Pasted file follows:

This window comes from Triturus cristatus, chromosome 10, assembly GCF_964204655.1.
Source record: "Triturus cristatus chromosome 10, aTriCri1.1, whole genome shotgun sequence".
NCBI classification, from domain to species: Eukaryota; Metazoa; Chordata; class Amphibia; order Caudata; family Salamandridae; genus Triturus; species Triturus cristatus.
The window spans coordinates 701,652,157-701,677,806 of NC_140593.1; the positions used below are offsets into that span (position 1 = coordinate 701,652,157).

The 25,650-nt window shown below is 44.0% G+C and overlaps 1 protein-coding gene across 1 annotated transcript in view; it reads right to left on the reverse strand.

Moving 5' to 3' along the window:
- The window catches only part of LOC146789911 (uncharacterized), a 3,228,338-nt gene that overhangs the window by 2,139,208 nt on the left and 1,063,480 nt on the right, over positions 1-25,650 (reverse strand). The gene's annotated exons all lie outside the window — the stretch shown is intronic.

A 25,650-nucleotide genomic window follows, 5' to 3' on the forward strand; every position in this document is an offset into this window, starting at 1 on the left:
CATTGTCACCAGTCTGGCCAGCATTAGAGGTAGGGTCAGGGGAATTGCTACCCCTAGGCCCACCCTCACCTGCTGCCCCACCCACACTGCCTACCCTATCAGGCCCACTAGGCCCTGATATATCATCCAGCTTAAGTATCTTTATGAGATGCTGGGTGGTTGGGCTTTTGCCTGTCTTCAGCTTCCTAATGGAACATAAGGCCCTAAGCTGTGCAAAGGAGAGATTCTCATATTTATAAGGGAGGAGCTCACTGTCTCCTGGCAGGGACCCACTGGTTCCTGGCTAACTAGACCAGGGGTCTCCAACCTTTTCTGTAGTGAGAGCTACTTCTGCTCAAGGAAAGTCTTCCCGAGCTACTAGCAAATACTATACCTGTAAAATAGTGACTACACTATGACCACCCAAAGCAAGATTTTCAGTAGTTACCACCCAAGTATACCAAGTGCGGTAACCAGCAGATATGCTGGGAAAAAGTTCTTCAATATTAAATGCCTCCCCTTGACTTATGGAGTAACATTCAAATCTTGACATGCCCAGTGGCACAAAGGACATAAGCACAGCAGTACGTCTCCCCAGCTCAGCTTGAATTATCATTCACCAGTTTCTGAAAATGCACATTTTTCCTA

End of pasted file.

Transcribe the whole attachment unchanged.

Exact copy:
This window comes from Triturus cristatus, chromosome 10, assembly GCF_964204655.1.
Source record: "Triturus cristatus chromosome 10, aTriCri1.1, whole genome shotgun sequence".
NCBI classification, from domain to species: Eukaryota; Metazoa; Chordata; class Amphibia; order Caudata; family Salamandridae; genus Triturus; species Triturus cristatus.
The window spans coordinates 701,652,157-701,677,806 of NC_140593.1; the positions used below are offsets into that span (position 1 = coordinate 701,652,157).

The 25,650-nt window shown below is 44.0% G+C and overlaps 1 protein-coding gene across 1 annotated transcript in view; it reads right to left on the reverse strand.

Moving 5' to 3' along the window:
- The window catches only part of LOC146789911 (uncharacterized), a 3,228,338-nt gene that overhangs the window by 2,139,208 nt on the left and 1,063,480 nt on the right, over positions 1-25,650 (reverse strand). The gene's annotated exons all lie outside the window — the stretch shown is intronic.

A 25,650-nucleotide genomic window follows, 5' to 3' on the forward strand; every position in this document is an offset into this window, starting at 1 on the left:
CATTGTCACCAGTCTGGCCAGCATTAGAGGTAGGGTCAGGGGAATTGCTACCCCTAGGCCCACCCTCACCTGCTGCCCCACCCACACTGCCTACCCTATCAGGCCCACTAGGCCCTGATATATCATCCAGCTTAAGTATCTTTATGAGATGCTGGGTGGTTGGGCTTTTGCCTGTCTTCAGCTTCCTAATGGAACATAAGGCCCTAAGCTGTGCAAAGGAGAGATTCTCATATTTATAAGGGAGGAGCTCACTGTCTCCTGGCAGGGACCCACTGGTTCCTGGCTAACTAGACCAGGGGTCTCCAACCTTTTCTGTAGTGAGAGCTACTTCTGCTCAAGGAAAGTCTTCCCGAGCTACTAGCAAATACTATACCTGTAAAATAGTGACTACACTATGACCACCCAAAGCAAGATTTTCAGTAGTTACCACCCAAGTATACCAAGTGCGGTAACCAGCAGATATGCTGGGAAAAAGTTCTTCAATATTAAATGCCTCCCCTTGACTTATGGAGTAACATTCAAATCTTGACATGCCCAGTGGCACAAAGGACATAAGCACAGCAGTACGTCTCCCCAGCTCAGCTTGAATTATCATTCACCAGTTTCTGAAAATGCACATTTTTCCTA